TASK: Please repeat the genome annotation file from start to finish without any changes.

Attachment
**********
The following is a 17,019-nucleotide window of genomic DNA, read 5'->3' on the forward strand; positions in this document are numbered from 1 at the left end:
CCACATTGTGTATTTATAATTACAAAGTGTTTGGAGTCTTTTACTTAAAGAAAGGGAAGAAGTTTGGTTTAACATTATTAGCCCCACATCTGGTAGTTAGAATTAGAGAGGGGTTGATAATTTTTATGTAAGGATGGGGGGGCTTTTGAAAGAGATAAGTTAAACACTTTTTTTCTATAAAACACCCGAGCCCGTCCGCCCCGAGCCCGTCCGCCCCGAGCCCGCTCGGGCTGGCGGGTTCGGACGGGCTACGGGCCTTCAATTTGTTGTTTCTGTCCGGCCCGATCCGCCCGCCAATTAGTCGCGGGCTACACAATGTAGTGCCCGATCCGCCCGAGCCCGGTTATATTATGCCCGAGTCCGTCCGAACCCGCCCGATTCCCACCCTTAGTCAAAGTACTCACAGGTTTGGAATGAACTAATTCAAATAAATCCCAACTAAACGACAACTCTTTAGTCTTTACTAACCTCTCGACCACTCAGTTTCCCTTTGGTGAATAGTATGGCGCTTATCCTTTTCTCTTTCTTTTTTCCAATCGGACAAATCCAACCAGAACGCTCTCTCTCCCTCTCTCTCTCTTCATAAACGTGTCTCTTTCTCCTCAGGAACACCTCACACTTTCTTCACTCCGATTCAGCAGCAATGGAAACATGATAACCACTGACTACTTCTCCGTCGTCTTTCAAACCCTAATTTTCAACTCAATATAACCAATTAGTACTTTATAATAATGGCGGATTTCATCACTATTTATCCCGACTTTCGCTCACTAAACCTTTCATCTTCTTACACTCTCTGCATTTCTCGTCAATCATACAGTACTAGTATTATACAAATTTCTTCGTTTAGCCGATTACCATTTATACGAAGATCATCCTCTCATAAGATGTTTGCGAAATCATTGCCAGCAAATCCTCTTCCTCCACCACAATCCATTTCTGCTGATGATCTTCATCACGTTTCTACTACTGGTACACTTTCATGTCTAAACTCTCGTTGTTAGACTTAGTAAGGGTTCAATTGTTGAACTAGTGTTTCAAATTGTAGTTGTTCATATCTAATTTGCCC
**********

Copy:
The following is a 17,019-nucleotide window of genomic DNA, read 5'->3' on the forward strand; positions in this document are numbered from 1 at the left end:
CCACATTGTGTATTTATAATTACAAAGTGTTTGGAGTCTTTTACTTAAAGAAAGGGAAGAAGTTTGGTTTAACATTATTAGCCCCACATCTGGTAGTTAGAATTAGAGAGGGGTTGATAATTTTTATGTAAGGATGGGGGGGCTTTTGAAAGAGATAAGTTAAACACTTTTTTTCTATAAAACACCCGAGCCCGTCCGCCCCGAGCCCGTCCGCCCCGAGCCCGCTCGGGCTGGCGGGTTCGGACGGGCTACGGGCCTTCAATTTGTTGTTTCTGTCCGGCCCGATCCGCCCGCCAATTAGTCGCGGGCTACACAATGTAGTGCCCGATCCGCCCGAGCCCGGTTATATTATGCCCGAGTCCGTCCGAACCCGCCCGATTCCCACCCTTAGTCAAAGTACTCACAGGTTTGGAATGAACTAATTCAAATAAATCCCAACTAAACGACAACTCTTTAGTCTTTACTAACCTCTCGACCACTCAGTTTCCCTTTGGTGAATAGTATGGCGCTTATCCTTTTCTCTTTCTTTTTTCCAATCGGACAAATCCAACCAGAACGCTCTCTCTCCCTCTCTCTCTCTTCATAAACGTGTCTCTTTCTCCTCAGGAACACCTCACACTTTCTTCACTCCGATTCAGCAGCAATGGAAACATGATAACCACTGACTACTTCTCCGTCGTCTTTCAAACCCTAATTTTCAACTCAATATAACCAATTAGTACTTTATAATAATGGCGGATTTCATCACTATTTATCCCGACTTTCGCTCACTAAACCTTTCATCTTCTTACACTCTCTGCATTTCTCGTCAATCATACAGTACTAGTATTATACAAATTTCTTCGTTTAGCCGATTACCATTTATACGAAGATCATCCTCTCATAAGATGTTTGCGAAATCATTGCCAGCAAATCCTCTTCCTCCACCACAATCCATTTCTGCTGATGATCTTCATCACGTTTCTACTACTGGTACACTTTCATGTCTAAACTCTCGTTGTTAGACTTAGTAAGGGTTCAATTGTTGAACTAGTGTTTCAAATTGTAGTTGTTCATATCTAATTTGCCC